The strength of our education system directly impacts our nation’s ability to compete in the global marketplace. Today, the next generation of great innovators, businessmen, and scientists are sitting in classrooms across the country. Prioritizing our students is the safest and smartest investment we can make as a nation. We need federal policies that ensure schools have the resources necessary to help our students succeed, to make higher education accessible, and to ensure that our students are ready for 21st century careers.
Science, Technology, Engineering, and Mathematics (STEM) Education
Expanding STEM education is the key for America to remain a leader in innovation in the global economy. Most jobs today require at least a basic understanding of technology and computer skills. I’m committed to expanding STEM education in our country and getting our students interested in STEM fields. I’ve introduced legislation that would incentivize college graduates with degrees in a STEM field to teach for 5 years. To complement my legislative efforts, I’ve worked with STEM professionals across our district to build a STEM Academy where these experts serve as teachers, mentors and role models – inspiring students in the Second Congressional District to pursue careers in STEM fields.
Education and Secondary Education Act (ESEA)
In today’s increasingly globalized age, we need federal education policies that prepare our students to compete with their international counterparts. According to the 2012 Organization of Economic Cooperation and Development’s Program for International Student Assessment (PISA) results, our nation’s academic scores have remained stagnant while other nations’ scores have improved significantly. Our children and our nation deserve better.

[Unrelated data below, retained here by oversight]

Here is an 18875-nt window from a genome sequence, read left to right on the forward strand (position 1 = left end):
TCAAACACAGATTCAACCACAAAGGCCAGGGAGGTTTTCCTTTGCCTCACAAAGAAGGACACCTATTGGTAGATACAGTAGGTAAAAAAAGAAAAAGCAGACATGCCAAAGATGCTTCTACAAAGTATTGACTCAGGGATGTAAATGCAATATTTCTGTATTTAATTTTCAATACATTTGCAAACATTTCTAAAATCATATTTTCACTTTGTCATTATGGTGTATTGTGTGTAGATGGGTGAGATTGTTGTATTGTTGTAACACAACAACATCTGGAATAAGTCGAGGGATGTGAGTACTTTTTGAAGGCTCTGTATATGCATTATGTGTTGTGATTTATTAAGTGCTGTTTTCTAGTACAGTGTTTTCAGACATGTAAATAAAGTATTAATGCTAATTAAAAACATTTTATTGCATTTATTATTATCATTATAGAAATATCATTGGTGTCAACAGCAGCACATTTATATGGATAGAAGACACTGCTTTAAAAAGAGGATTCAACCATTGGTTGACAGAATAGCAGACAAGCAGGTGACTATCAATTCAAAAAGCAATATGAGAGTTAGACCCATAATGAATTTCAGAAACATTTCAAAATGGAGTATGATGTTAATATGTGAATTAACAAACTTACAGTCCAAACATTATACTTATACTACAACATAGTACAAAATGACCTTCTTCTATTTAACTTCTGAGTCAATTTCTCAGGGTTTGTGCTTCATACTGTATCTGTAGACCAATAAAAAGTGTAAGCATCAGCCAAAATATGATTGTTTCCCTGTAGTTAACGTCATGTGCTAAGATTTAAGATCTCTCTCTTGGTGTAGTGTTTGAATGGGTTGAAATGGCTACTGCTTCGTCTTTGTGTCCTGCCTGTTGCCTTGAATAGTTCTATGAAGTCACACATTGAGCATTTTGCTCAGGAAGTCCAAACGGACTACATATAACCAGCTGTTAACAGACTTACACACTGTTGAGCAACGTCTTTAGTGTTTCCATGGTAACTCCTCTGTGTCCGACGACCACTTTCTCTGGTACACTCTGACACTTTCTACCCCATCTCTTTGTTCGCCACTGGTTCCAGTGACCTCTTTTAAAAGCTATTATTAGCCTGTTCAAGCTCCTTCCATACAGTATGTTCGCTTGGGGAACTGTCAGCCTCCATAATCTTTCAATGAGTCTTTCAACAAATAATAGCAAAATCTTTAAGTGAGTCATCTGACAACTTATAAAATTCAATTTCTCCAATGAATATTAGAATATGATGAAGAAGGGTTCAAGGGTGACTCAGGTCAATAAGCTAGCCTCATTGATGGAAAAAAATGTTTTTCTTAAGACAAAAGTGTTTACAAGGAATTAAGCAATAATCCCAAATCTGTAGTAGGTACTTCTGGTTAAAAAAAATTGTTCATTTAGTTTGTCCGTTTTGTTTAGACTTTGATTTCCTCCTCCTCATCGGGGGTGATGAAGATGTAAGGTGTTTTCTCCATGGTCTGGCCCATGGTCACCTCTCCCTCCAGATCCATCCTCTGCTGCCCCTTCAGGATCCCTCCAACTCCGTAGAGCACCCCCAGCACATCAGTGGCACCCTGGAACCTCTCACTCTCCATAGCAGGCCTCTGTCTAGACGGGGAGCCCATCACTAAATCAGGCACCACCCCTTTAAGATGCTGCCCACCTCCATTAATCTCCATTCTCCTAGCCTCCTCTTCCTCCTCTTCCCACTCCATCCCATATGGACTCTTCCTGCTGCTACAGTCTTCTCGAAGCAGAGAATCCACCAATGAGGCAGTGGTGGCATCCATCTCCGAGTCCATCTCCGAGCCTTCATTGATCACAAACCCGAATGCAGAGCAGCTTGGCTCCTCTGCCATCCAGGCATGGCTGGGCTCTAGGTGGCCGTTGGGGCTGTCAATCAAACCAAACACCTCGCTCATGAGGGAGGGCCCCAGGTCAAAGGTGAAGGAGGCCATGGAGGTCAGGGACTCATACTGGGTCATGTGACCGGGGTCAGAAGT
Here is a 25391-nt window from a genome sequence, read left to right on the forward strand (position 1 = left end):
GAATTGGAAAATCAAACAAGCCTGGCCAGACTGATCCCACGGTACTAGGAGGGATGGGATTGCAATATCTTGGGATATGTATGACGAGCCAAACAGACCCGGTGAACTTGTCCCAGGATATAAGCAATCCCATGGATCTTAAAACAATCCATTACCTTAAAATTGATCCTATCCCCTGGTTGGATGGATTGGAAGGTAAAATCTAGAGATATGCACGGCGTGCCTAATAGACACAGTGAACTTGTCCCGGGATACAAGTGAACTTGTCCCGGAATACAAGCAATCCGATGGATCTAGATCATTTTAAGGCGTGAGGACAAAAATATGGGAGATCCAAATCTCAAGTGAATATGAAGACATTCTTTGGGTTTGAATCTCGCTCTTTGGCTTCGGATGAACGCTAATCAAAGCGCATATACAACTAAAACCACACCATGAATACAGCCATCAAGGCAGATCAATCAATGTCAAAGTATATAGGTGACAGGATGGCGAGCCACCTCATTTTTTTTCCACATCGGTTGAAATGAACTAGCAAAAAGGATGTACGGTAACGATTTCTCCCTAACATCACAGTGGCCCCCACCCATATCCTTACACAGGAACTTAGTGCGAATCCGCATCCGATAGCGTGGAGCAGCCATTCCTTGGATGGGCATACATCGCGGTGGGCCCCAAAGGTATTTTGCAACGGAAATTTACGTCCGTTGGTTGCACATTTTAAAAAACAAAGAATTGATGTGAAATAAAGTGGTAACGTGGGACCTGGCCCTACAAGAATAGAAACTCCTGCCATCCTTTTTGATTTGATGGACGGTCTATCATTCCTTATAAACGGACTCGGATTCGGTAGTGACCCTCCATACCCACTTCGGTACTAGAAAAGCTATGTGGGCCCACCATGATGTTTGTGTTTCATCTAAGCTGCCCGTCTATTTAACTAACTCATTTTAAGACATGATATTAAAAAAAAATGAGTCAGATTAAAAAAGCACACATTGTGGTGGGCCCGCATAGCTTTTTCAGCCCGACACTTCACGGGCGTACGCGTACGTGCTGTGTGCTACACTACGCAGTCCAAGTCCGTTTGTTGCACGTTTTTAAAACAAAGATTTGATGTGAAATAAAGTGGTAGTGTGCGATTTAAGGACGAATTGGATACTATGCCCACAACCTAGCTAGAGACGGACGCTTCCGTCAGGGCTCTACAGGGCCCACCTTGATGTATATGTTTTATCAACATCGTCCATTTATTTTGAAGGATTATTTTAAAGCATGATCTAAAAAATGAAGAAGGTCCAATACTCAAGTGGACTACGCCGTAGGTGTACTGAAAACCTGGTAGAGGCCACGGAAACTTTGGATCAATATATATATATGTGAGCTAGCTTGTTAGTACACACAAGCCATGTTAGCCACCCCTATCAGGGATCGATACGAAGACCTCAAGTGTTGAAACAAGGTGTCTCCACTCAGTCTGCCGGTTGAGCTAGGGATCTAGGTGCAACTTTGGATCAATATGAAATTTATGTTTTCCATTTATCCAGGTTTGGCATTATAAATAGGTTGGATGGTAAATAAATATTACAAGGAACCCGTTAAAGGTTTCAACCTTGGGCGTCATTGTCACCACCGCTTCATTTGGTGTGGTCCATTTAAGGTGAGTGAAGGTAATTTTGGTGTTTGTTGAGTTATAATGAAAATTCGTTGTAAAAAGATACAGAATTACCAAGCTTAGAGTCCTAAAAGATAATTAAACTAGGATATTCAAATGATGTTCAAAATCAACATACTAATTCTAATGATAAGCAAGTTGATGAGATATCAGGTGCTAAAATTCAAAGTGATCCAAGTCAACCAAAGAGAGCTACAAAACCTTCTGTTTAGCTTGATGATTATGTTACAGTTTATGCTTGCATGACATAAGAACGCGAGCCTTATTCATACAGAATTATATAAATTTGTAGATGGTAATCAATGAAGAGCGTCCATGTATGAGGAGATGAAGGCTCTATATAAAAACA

A re-write of the Elementary and Secondary Education Act (ESEA), also known as “No Child Left Behind,” is long overdue. We need a bipartisan and transparent approach to re-writing No Child Left Behind. Through a collaborative effort, we can ensure that under-performing schools have the funds they need, that teachers aren’t forced to unnecessarily change their curricula to accommodate high stakes tests, and that every student is college and career-ready.
Today, as more and more jobs require advanced degrees and training, access to higher education is becoming a necessity. Yet, the cost of higher education has grown astronomically in the past few decades, burdening millions of students and their families with significant debt while making college inaccessible to countless more. In fact, student loan debt is the second largest type of debt in America, greater than credit card debt and exceeded only by mortgage debt. I strongly support federal policies that increase college affordability, and promote student loan refinancing, and lowering of student loan interest rates.
I look forward to hearing from you.
See also information on student financial aid.
More on Education
History is full of African Americans who have made vital contributions to the development of the United States. During this year's Black History Month, students will have the opportunity to honor these heroes by submitting a 90 second max video which answers one of these questions:
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